Barely able to sleep, and haunted by memories of screaming, burning patients, Dr al-Rubaye says medics have long feared a fire might break out because of the terrible conditions.

He told The Independent: “It’s chaos in the wards… it’s overcrowded with relatives… oxygen bottles which visitors aren’t trained to use but often handle. Some relatives even said people had brought hot plates into the rooms for heating up food. Oxygen bottles are like bombs waiting to explode. There are tens of them in the ward. We were waiting for the disaster to happen.”

Another doctor who was not on duty that night but rushed in to help ferry people to safety said that like many government hospitals, there was a woeful lack of safety precautions and safety measures.

He spoke on the condition of anonymity fearing retaliation from the authorities.

He says: “There is no order. Some of the relatives were smoking, others were grilling food, as they almost live there.

“There was no emergency exit, people were jumping from the first floor.”

Both doctors say the hospital was at full capacity and they feared Iraq’s response to the pandemic would be severely impacted because the RCU unit has now been destroyed and new patients may be afraid to come to the hospital after the explosion.

“Meanwhile we are 10 patients over capacity in some [other] wards,” one doctor adds.

Dr Bayati, of the Human Rights Commission, told The Independent that both the interior and health ministry were to blame for the incident, as neither body had properly prepared the hospital for such an incident or responded fast enough to the fire.

“It is the end result of neglect and absence of care,” he says, adding that Iraq’s civil defence teams took an hour to get to the scene “adding to a greater loss of life”.

“Such a fire can happen anywhere in Iraq. There should be an early alert and early response system to minimise the damage and loss.”

He says the government had formed a committee after the last major fire at a hospital in 2016 but the recommendations from that report, like proper sprinkler systems, had clearly not been implemented. During that deadly incident at a maternity ward in Yarmuk hospital 13 prematurely born babies were killed in the blaze that was probably caused by an electrical fault.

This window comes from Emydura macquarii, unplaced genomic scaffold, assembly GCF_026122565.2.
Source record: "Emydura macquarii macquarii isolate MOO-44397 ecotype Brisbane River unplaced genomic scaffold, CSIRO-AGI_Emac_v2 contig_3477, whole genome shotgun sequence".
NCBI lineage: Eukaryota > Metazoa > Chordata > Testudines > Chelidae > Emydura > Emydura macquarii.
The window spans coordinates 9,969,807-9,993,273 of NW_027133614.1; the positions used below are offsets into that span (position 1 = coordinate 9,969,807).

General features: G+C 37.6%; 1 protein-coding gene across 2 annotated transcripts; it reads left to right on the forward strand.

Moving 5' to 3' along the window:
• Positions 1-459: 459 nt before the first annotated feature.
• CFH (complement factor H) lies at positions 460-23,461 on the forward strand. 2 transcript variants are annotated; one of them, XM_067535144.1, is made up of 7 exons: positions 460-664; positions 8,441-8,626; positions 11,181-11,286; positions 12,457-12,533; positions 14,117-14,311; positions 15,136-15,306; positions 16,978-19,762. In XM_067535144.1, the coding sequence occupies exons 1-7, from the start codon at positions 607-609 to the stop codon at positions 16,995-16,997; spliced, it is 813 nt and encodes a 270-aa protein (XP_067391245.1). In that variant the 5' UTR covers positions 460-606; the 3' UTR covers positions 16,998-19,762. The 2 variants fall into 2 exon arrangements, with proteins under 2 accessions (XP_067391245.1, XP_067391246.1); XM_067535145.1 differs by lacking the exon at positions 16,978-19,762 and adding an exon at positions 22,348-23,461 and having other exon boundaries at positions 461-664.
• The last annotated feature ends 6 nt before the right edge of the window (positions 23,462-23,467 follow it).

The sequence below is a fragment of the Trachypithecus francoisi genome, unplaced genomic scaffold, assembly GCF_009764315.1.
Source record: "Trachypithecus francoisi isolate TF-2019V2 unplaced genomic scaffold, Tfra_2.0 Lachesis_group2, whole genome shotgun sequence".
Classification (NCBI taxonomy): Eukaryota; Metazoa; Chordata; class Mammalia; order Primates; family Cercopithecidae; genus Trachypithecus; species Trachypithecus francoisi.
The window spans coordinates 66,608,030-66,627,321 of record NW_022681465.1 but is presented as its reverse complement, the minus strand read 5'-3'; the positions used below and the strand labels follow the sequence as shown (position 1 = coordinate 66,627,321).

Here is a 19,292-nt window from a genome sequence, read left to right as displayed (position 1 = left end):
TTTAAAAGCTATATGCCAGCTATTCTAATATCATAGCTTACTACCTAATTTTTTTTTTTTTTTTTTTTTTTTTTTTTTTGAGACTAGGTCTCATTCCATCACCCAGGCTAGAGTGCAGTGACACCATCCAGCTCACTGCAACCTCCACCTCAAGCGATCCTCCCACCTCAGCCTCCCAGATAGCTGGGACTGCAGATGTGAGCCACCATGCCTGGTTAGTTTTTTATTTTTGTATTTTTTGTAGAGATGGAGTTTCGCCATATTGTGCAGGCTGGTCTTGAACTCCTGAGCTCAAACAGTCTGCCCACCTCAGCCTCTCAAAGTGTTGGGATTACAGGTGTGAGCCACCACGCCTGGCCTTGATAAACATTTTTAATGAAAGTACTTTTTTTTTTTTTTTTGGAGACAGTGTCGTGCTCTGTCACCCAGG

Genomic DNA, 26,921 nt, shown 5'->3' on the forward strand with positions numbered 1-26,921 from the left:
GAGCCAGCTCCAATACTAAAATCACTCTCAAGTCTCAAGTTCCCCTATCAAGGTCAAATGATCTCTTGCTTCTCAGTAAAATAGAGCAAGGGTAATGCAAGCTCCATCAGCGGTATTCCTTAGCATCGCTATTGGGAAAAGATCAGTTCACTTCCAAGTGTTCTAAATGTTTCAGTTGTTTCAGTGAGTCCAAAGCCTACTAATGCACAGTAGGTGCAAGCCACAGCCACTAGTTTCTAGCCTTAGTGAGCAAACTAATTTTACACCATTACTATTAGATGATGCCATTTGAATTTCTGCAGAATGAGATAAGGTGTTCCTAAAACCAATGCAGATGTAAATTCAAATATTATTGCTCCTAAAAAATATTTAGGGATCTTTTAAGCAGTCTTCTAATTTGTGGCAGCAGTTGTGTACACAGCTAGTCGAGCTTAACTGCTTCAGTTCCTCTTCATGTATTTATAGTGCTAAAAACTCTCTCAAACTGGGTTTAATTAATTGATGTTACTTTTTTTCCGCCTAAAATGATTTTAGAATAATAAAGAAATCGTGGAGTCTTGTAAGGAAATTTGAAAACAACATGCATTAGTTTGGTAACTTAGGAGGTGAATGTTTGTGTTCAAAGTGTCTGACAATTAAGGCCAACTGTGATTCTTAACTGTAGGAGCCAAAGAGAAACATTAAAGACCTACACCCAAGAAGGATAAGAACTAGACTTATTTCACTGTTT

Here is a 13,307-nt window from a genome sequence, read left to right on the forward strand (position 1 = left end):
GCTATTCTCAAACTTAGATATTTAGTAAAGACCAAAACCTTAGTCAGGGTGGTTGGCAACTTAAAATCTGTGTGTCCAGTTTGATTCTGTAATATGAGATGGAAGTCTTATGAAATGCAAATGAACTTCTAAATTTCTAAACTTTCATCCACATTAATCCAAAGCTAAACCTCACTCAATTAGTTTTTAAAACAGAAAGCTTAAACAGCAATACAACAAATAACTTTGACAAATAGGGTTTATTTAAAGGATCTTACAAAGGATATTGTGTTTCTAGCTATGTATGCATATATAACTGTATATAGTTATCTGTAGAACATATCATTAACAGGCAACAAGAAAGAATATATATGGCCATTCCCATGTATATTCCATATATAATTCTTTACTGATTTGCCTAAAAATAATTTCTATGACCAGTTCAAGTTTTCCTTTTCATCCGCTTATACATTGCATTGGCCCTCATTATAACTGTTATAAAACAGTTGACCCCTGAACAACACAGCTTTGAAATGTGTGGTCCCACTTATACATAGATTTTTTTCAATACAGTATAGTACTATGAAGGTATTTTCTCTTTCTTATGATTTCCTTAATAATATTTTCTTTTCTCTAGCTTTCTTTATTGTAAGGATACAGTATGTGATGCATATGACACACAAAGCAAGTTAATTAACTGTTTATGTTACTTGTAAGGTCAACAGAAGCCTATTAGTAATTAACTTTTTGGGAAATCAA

The coffin of a relative who was killed during a fire at the Ibn Khatib hospital, Baghdad, reserved for the most severe Covid-19 cases, is removed for burial

“Hospitals are still depending on manual, traditional ways of firefighting, there are not enough external ladders to allow patients to exit, there are no early alert systems. There are not enough trained staff to deal with such incidents,” he adds.

The United Nations envoy to Iraq, Jeannine Hennis-Plasschaert, expressed “shock and pain” over the fire and called for stronger protection measures in hospitals.

At the Vatican, Pope Francis, who concluded a historic trip to Iraq last month, remembered those who had been killed as he addressed people gathered in St. Peter’s Square for his customary Sunday appearance.

Back at Ibn Khatib, medics at the hospital say that they still fear, despite the high death toll, nothing will change.

“There were dozens of oxygen cylinders haphazardly stored in the sun outside the hospital this morning, they may explode many more,” says the doctor who asked not to be named.

“We need change. We are at full capacity. We are treating people in corridors. We are living a disaster.”